27/03/2007 - 22:00

Hotel capacity reaches critical point

27/03/2007 - 22:00


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A study looking at Perth’s hotel needs for the next 15 years is expected to reveal significant capacity constraints as the sector experiences its biggest growth period in two decades.

Hotel capacity reaches critical point

A study looking at Perth’s hotel needs for the next 15 years is expected to reveal significant capacity constraints as the sector experiences its biggest growth period in two decades.

A hotel investment study, compiled by tourism analyst Alan Boys and currently in draft form, reveals that the three-, four- and five-star Perth hotel market grew at 9 per cent in 2004-05 and 11 per cent in 2005-06, well above the long-term average.

Mr Boys said this growth period, driven mainly by the increase in business travel, was the most significant he had seen since the development boom-induced demand in the mid-1980s.

However, he pointed to concerns over increasing construction costs, site costs and the lengthy approvals process as potential deterrents for potential hotel developers.

“It’s impossible to pencil in new developments at the moment, construction costs have risen so dramatically, and costs of site have risen dramatically,” Mr Boys told the luncheon forum.

The study also revealed that average room rates for Perth hotels were 18 per cent below what they were over 10 years ago, even after allowing for inflation.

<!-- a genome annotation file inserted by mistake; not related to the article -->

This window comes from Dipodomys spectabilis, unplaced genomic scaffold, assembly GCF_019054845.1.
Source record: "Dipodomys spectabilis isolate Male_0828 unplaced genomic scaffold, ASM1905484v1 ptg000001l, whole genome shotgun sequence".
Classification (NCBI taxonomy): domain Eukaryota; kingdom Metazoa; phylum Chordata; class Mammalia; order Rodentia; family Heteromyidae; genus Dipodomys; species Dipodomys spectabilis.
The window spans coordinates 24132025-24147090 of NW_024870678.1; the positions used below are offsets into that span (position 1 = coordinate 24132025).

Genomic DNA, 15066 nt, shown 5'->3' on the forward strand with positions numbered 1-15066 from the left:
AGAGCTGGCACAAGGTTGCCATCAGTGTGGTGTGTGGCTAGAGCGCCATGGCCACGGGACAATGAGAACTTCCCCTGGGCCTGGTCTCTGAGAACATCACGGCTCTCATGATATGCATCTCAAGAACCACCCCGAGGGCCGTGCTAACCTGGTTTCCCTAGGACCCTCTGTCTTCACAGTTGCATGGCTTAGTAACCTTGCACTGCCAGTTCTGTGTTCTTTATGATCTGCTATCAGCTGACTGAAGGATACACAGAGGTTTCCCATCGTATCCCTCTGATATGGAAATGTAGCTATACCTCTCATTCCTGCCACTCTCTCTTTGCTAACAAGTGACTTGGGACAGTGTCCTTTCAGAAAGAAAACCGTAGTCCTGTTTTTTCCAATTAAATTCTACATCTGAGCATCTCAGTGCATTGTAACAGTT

Mr Boys said hotels at the west end of the city should not discount to the levels they were because they were in the prime and preferred locations for corporate travellers.

“Average room rates have been terrible in Perth for better part of the past eight years,” he said.

“It is changing. But I did see $99 rates for a certain 5-star hotel in Perth on wotif.com. That should have gone out years ago, that’s nonsense.”

Mr Boys believes the real test of the profitability increase of this market is how the hotels fare in the low season.

“If they do well in June, July and August, it’s going to be a significantly good year for the operators, and materially above where they were last year,” he said.

Esplanade Hotel Fremantle managing director Marylyn New agreed that Perth hotel rates were too low and at times heavily discounted, which made it difficult for other hotels to hold their rates.

“[Hotel] operators give in because they want to get that occupancy. They don’t hold, and they don’t get value,” she said.

“Ten days out from New Year’s Eve we had 73 rooms to sell. We sold 100 per cent. We held our rate, we were 40 per cent higher than every hotel in Perth.

“You can do it. It’s too easy to get people in and lower your rates. And it makes tough to hold it up.”

Broadwater Hotels and Resorts chief executive Scott Cogar said average room rates were going up as a result of the increase in business travel.

“One thing that’s coming out of the corporate boom is that its unlocked room rates, and that’s a positive outcome,” Mr Cogar said.

Qantas WA regional manager Ian Gay said capacity constraints in the hotel sector were also constraining demand, resulting in the stress problems currently being dealt with.

He urged the sector to create greater capacity, which would in turn create greater demand.

“Demand is constrained because capacity is unable to move. Nobody’s had a crystal ball, and everyone’s stuck and stymied and full,” Mr Gay said. “Were kind of stuck because with the philosophy of capacity driving demand, we’ve got too many reasons of why we don’t do it in the first place.”

Emerald Hotel operator Laurie O’Meara is also concerned about the potential of a hotel room shortage in Perth.

He believes that construction of more hotel rooms needs to commence immediately if they are to be ready in two to three years’ time.

However, some in the room expressed reservations about the prospect of new hotels, just when the industry was enjoying significant occupancy rates for the first time in many years.


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